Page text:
Introduction to “The Divine Presence”
One property that fundamentally distinguishes mankind from lower animals is a consciousness that is based on language and that focuses on God. For this reason the human species, Homo sapiens sapiens, might better be defined as Homo sapiens religiosus. Available evidence suggests that mankind became consciously aware of “god” about 10,000 BCE. This consciousness apparently resided in one of the two (bicameral) temporal lobes of the brain. The symbolic visual and auditory presence of “god” facilitated advances in technology and in the domestication of plants and animals by mankind. However, when this process of domestication extended to the subjection of rival peoples by so-called divinized power structures, god-consciousness became a profound problem. It was in this context that the Mediterranean catastrophe of the Dark Age (ca. 1200-1000 BCE) occurred. This volcanic disaster brought the disruption of civilization and was accompanied by the termination of bicameral god-consciousness.
Overview of This Article
For three millennia mankind has lived in the tension between the necessity for the distinctive “other” (if there is to be a genuinely self-conscious “I”) and the fear, denial and rejection of mutual “otherness.” It is in this context that mankind has struggled to define itself with respect to God. Some have believed that there is no ultimate “Other” (atheists). Some have contended that an ultimate “Other” cannot be known (agnostics). Some have contended that the ultimate “Other” has abandoned the universe (deists). Some have claimed that everything is God, and God is everything, so that everything is “Other” (pantheists). And some have claimed that God is in everything, and everything is in God, so that there is no meaningful distinction between the “Other” and mankind (panentheists). Then there are those dualists who believe that the “Other” – i.e., themselves (the good, uncreated god above) – is imprisoned in the flesh by the evil creator-god below and can be liberated only through appropriate spiritual knowledge (Gnostics). Unfortunately, such views have seriously compromised the emergence of human self-consciousness, often with disastrously inhuman consequences.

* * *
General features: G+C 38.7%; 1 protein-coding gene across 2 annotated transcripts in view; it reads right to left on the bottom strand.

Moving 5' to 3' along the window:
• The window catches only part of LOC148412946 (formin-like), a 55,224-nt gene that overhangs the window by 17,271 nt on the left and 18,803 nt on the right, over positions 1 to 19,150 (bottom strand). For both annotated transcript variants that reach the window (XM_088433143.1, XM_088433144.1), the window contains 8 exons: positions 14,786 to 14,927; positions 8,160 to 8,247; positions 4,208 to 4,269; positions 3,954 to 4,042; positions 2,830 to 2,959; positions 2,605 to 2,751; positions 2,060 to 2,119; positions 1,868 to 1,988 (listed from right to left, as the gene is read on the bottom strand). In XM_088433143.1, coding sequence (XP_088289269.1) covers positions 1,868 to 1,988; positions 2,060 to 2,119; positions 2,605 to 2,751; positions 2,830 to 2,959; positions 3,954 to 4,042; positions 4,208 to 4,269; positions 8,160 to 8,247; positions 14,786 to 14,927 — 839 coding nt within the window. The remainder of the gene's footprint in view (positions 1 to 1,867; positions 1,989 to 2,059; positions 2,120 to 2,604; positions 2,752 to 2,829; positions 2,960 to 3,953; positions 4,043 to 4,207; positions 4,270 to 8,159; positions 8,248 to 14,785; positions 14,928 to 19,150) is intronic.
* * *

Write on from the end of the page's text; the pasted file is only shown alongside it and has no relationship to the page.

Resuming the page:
Contrary to all these views was the astonishing development of Davidic Judaism (ca. 1000 BCE). David and his scholars introduced an awareness of mutual “otherness” and a consequent self-consciousness that, except for the Christ event itself, has not been surpassed to this day. God was seen, not as a “transcendent” god wholly above us, nor as an “immanent” god wholly within us, but as the “paramanent” God, who remains beside us (pa-rá-ma-nent: a new word from the Greek and late Latin para- = near, beside, with, alongside + manere = to remain).
Tragically, the Davidic breakthrough was never adequately perceived or accepted by the Chosen People. As a result, particularly under the leadership of Ezra and Nehemiah, the Jewish exiles returning from Persia adopted Zoroastrian perspectives from the land of their captivity. Now the covenantal (relational) YHWH of history was perceived as a contractual (possessive) god immanent to (remaining in) the people. In Judaism, this immanence was defined as the divine presence of indwelling Law.
The adoption of divine immanence – and thus the virtual abandonment of mutual “otherness” – carried grave implications. For example, with divinity enthroned in the hearts of believers, there was no need for an enthroned king, the prophetic office, or for further Scripture. Believers, who had chosen the “good” of divine immanence, must now be separated from nonbelievers, who were possessed by “evil.” A walled theocratic power structure was created to exclude the “evil” of surrounding aliens. Even the dualistic Zoroastrian distinction between a “good” god and an “evil” god began to be adapted to a Jewish framework, so that finally “Satan” became the Jewish equivalent of the “evil” god of Zoroastrianism.
In this context, only the human manifestation of God as Jesus Christ could ultimately reconcile mankind’s persistent rejection of its ultimate “Other.” Only the Christ event could provide the human self-consciousness that says “No” to mankind’s inhumanity to the “other” and that says “Yes” to mutual “otherness.”